America has a serious problem with health care.
For decades costs have been increasing faster than inflation at a rate of more than two to one. Fifty million people are now uninsured and millions more have inadequate policies. Half of all personal bankruptcies are caused by crushing medical bills. Those with serious medical problems either cannot get insurance at all or are trapped in inadequate plans with no ability to shop for alternatives because of their preexisting conditions.
America's predatory insurers cherry pick, using "underwriting" to separate the healthy people they want to insure from those they don't and "claims adjusting" to deny coverage when we do get ill.
One-fourth of what we spend on health care goes to rapacious executive salaries, profits and administrative costs of our health care "industry." What do we get? Medical care that is among the worst among developed countries, leaving us with a low and declining life expectancy and as much as a third of our medical resources being spent on the last 90 days of patients' lives in fruitless and often painful efforts to prevent the inevitable.
With a campaign of misinformation, one of our political parties created a contrived "constitutional" challenge to the Affordable Care Act (ACA) reasoning that government does not have the power to create "individual mandates." The 5-4 Supreme Court decision with Chief Justice Roberts in the majority represents a departure for this Court from shameful partisanship.
The Court's ruling that the government's power to tax allows it to use incentives to direct policy is only common sense. Taxes have been used to encourage or discourage individual actions since the beginning of civilization. If a government lacks the taxing authority to address major economic dislocations, what happens? We are finding out right now watching the toothless European "government" trying to save its currency, the Euro.
As fond as the extreme conservatives on our Supreme Court are of 18th Century history, they seem to have forgotten the anarchy of this nation's existence for its first 10 years without a constitution. During that time we had eight presidents (George Washington is our ninth president—we prefer to think of him as our first) and essentially no unified government.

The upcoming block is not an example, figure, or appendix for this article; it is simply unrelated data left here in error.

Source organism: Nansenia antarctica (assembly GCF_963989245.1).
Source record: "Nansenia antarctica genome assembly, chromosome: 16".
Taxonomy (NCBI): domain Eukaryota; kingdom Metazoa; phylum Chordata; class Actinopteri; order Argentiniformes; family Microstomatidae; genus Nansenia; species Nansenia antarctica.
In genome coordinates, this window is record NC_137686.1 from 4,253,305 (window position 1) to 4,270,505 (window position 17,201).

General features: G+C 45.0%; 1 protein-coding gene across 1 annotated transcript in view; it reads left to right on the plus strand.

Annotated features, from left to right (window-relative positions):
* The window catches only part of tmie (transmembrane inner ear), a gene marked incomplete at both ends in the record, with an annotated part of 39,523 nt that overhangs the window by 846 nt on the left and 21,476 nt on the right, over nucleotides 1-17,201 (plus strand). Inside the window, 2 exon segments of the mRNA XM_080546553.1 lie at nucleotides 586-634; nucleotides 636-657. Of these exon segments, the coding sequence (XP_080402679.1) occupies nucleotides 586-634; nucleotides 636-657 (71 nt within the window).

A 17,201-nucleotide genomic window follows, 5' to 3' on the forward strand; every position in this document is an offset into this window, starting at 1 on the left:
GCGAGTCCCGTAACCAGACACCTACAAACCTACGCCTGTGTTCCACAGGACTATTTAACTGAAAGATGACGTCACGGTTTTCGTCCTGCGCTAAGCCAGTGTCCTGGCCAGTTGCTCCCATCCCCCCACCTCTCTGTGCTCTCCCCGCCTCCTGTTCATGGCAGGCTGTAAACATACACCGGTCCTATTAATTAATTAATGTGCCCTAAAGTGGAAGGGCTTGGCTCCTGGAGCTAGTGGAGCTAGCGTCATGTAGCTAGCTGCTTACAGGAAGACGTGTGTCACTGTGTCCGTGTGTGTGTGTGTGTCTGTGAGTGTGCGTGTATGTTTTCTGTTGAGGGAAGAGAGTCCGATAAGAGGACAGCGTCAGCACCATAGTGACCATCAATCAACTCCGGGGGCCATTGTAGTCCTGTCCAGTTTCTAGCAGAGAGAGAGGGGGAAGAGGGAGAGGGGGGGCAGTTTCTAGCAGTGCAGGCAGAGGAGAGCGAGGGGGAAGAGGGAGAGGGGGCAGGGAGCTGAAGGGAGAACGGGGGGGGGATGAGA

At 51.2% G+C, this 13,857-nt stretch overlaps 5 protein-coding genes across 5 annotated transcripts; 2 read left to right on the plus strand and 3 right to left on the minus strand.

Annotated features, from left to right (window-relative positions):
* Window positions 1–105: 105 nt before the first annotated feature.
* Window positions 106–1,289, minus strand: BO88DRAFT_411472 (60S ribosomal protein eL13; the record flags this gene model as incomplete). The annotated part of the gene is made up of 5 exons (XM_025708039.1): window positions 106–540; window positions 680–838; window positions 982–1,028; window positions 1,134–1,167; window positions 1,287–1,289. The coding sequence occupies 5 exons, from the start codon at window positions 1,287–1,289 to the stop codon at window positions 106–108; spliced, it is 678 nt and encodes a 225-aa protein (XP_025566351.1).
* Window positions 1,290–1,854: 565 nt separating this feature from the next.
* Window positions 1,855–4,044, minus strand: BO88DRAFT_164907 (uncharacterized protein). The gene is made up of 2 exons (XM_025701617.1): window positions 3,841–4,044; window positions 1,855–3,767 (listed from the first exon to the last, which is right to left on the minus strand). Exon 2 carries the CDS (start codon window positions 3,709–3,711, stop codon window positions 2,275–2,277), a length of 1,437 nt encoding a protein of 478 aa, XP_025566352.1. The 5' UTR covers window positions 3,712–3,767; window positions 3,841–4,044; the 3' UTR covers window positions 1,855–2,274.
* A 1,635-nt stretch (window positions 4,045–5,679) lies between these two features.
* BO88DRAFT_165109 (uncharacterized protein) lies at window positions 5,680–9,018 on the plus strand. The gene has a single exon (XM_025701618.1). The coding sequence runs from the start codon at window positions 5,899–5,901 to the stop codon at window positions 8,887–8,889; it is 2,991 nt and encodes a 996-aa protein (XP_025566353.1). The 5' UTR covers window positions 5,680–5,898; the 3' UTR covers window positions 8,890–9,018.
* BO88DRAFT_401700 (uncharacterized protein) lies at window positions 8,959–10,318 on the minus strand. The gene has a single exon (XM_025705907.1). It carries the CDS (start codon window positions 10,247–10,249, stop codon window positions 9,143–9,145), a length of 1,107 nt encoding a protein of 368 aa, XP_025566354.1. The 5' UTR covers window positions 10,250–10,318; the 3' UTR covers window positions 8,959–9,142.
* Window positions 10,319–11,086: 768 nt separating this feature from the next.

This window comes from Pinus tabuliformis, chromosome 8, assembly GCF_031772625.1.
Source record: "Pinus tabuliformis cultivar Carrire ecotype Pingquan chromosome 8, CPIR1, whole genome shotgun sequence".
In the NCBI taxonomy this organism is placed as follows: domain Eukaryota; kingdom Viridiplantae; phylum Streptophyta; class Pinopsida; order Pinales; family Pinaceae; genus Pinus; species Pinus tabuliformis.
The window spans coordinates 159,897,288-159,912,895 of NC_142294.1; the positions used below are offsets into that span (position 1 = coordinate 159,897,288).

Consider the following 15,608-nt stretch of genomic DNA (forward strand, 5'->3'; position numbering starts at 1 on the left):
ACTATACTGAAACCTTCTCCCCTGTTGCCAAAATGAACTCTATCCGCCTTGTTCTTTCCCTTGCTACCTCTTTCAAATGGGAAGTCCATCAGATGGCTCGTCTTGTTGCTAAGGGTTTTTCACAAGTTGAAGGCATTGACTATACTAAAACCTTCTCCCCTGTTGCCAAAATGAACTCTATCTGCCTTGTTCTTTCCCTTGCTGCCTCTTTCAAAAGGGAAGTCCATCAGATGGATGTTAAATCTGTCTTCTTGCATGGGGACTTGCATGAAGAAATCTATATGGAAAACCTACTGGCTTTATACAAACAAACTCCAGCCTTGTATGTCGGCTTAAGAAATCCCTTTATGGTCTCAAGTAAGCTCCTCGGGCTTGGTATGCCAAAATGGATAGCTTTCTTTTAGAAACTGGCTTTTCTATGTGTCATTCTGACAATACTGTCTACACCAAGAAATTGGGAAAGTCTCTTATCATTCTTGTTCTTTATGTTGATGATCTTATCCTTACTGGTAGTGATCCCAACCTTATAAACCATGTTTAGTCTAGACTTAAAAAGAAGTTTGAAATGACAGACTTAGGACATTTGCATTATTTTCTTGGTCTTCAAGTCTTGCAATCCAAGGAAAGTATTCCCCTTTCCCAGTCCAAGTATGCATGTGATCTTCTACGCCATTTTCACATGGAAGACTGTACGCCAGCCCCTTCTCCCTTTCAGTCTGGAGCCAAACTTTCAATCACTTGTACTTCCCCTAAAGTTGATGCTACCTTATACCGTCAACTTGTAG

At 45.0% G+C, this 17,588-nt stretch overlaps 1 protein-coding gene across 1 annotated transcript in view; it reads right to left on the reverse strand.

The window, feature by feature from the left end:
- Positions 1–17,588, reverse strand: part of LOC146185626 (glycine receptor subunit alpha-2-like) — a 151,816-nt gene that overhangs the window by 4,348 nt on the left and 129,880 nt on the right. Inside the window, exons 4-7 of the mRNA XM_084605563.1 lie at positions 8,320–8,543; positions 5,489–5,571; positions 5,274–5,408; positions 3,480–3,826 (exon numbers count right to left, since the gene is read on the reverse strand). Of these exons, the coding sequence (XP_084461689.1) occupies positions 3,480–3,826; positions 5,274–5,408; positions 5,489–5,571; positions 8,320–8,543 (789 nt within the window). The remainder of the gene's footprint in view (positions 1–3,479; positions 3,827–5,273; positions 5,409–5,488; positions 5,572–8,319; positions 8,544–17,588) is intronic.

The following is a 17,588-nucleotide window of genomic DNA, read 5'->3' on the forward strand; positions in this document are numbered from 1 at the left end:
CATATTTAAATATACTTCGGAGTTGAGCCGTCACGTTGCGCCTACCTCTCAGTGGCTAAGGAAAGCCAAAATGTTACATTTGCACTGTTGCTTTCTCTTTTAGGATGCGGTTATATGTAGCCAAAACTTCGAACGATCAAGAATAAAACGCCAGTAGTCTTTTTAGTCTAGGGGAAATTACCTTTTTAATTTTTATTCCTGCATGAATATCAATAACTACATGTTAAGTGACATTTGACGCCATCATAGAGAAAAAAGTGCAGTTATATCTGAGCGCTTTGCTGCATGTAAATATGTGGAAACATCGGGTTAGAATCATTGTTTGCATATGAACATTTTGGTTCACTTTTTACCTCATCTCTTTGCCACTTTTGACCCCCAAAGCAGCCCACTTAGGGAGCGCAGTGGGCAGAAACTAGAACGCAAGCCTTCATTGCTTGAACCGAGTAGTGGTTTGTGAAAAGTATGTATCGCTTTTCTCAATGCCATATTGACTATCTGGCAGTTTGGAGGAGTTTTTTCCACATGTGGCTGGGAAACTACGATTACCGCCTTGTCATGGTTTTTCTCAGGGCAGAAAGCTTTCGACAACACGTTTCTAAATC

Our Supreme Court needs to remember that "those who forget history are doomed to repeat it." The Court's decision only narrowly protects the power of the federal government and in some respects endangers it.
The Court's majority of extreme conservatives (including Roberts on this issue) held that the commerce clause of the federal constitution does not allow the federal government to require people to enter into commerce as opposed to regulating it when they do.
This is a significant departure from existing precedent and endangers civil rights reforms of the 1960s. There too the argument was made that the federal government lacked the power to force owners of hotels and restaurants to serve all people regardless of race. The civil rights laws were upheld as an exercise of the commerce clause even though they too contained "individual mandates" requiring people to engage in commerce they did not want to engage in, the very thing the Court majority now holds "unconstitutional."
The libertarian doctrine of the Supreme Court's majority and others who support it threatens a return to the anarchy of the Articles of Confederation. The Federalists won the battle of strong central government versus weak or no central government twice, once with the adoption of the Constitution and once with the Civil War. That should be enough to decide the issue.
Finally we join the ranks of modern developed nations with (hopefully) universal health care properly regulated to end the abuses of the profiteers who dominate the "industry" that serves us today. Congratulations to both Governor Mitt Romney for pioneering health care reform during his tenure as the leader of Massachusetts and to President Obama and all those who helped him make it a national achievement.
The national level reforms are likely to be as successful as the reforms in Massachusetts on which they are based. If we protect it, health care reform will be our generation's most important legacy, comparable to the New Deal and its steps to regulate the banks and to reduce poverty among the elderly with Medicare and Social Security.
Of course, like those legacies of earlier generations, health care reform is likely to be attacked from time to time as well. It is up to us to protect it by only voting for elected officials who support it.